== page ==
In earlier sections, we provided a few well-known authentication mechanisms. Since authentication is a very old problem, the list of authentication mechanisms out there can be very long, especially when we consider that people customized many of those of mechanisms for a variety of deployment scenarios and security requirements. For that reason, instead of going on and providing more authentication examples, we provide a classification of authentication mechanisms that is the result of a survey conducted by IAB[V]. The IAB classified the authentication mechanisms into seven different classes, which covers almost all the authentication models "out there". In this classification, the following three fundamental criteria are considered:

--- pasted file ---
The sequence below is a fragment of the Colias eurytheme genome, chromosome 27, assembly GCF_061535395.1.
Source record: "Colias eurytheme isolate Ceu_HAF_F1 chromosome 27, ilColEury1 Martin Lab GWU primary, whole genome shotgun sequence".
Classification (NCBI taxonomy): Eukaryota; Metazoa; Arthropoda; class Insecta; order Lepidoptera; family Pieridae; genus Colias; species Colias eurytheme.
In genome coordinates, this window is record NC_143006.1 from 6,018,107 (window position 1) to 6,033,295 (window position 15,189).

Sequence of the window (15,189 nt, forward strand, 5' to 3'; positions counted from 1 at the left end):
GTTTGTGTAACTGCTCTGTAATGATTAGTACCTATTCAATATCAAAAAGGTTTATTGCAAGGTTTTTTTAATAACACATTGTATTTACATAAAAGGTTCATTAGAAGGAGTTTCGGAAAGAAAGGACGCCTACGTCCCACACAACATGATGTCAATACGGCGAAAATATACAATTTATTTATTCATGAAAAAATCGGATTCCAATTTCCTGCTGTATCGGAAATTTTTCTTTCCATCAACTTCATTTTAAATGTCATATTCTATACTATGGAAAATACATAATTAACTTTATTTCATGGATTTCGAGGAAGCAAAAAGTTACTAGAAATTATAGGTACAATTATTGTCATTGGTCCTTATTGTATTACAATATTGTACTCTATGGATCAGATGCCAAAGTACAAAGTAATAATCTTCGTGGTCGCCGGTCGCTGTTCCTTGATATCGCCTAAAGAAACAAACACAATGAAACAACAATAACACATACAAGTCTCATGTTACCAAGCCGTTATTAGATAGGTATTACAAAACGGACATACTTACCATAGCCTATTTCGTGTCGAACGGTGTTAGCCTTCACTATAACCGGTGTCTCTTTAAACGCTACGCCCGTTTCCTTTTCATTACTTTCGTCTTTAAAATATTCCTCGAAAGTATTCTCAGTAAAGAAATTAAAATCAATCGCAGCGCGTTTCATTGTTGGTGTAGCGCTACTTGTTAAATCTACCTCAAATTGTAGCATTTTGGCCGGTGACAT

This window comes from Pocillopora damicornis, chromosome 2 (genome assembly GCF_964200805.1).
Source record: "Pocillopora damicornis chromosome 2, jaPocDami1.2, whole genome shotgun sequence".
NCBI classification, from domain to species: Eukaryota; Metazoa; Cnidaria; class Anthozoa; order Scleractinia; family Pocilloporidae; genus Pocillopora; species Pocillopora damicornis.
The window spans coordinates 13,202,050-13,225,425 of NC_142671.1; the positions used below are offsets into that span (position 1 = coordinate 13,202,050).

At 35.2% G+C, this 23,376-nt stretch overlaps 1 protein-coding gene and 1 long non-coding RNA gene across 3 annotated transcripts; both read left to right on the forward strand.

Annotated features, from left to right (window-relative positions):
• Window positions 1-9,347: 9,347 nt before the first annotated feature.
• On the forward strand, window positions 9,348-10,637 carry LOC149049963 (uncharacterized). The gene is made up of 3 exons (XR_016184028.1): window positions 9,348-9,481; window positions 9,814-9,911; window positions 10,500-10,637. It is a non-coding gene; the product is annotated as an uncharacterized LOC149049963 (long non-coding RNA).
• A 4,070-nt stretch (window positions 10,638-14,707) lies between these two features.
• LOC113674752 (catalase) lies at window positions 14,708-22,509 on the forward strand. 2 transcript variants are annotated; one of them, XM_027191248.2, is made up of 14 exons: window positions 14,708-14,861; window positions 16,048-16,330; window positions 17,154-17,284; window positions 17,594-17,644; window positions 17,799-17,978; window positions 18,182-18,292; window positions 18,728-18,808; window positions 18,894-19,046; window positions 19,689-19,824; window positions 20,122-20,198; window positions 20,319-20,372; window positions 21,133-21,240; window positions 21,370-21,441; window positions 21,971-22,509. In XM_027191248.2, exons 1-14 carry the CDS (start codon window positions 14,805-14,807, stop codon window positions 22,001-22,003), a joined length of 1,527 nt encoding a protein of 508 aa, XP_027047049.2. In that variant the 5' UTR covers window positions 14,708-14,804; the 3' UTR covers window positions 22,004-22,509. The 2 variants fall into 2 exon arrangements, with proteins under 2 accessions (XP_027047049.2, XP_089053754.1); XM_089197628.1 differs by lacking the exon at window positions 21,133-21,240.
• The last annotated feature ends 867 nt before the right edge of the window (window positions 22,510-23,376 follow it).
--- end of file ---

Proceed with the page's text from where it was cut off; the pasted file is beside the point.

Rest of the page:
Authentication based on something the authenticating party has, such as a physical hardware token or a card.
Authentication based on something the authenticating party knows, such as a secret or a password.
Authentication based on something the authenticating party is, such as a physical characteristic of the link it is attached to.
The seven classes of authentication mechanisms are as follows:
Passwords in the clear: This is the oldest and simplest user authentication method, by which the user supplies a (user name, password) pair along with its authentication request or network access request to the network. The request is processed by a server, which looks up the password in a password file using the user ...